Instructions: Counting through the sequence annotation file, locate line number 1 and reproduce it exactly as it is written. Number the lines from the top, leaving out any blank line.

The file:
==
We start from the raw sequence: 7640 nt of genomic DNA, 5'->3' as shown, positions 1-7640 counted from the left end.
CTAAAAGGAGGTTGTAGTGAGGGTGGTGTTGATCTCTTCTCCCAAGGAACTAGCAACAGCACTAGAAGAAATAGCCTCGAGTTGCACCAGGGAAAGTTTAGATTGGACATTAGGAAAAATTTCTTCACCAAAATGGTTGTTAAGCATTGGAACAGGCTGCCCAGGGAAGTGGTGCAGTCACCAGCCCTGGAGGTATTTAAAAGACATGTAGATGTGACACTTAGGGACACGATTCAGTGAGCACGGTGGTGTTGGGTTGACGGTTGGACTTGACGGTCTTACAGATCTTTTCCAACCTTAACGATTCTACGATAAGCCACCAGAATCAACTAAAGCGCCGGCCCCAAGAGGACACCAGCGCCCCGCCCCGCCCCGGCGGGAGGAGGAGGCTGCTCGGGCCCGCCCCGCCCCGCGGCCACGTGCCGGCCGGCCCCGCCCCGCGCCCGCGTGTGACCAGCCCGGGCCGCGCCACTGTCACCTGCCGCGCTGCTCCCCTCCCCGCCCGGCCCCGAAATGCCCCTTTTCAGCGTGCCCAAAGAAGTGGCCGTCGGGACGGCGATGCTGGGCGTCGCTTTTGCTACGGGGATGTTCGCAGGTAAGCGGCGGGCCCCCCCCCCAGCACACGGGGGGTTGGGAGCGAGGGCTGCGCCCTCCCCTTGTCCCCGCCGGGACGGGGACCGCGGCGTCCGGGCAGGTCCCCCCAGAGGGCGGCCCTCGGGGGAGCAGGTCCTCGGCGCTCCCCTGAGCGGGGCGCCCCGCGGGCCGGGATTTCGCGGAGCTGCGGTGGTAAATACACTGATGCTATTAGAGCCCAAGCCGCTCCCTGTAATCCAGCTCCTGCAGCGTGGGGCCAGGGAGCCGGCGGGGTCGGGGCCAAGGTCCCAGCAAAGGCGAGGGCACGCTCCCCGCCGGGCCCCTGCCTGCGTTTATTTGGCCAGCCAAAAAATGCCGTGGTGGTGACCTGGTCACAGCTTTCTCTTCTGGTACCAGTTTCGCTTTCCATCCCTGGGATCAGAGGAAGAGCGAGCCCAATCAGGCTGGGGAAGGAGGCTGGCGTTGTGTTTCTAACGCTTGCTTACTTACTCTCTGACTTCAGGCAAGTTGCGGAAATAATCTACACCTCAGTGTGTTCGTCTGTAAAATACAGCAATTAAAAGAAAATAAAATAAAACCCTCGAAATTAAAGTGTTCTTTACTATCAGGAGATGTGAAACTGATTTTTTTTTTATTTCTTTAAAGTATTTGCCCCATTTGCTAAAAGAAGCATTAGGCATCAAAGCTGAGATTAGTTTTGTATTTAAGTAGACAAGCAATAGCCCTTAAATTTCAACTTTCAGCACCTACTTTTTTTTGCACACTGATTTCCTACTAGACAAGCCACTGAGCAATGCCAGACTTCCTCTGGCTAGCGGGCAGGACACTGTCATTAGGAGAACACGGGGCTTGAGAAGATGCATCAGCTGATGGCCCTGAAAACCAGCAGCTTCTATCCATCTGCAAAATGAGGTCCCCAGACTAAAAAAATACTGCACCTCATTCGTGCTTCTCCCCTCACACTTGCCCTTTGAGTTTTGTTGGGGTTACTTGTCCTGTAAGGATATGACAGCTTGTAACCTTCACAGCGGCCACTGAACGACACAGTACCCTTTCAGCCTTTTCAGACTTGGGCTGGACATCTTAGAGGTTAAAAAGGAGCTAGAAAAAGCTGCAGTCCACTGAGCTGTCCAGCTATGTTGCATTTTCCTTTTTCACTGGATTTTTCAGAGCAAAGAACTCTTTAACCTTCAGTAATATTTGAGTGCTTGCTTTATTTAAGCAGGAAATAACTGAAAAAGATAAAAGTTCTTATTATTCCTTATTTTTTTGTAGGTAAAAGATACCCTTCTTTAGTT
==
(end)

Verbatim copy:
We start from the raw sequence: 7640 nt of genomic DNA, 5'->3' as shown, positions 1-7640 counted from the left end.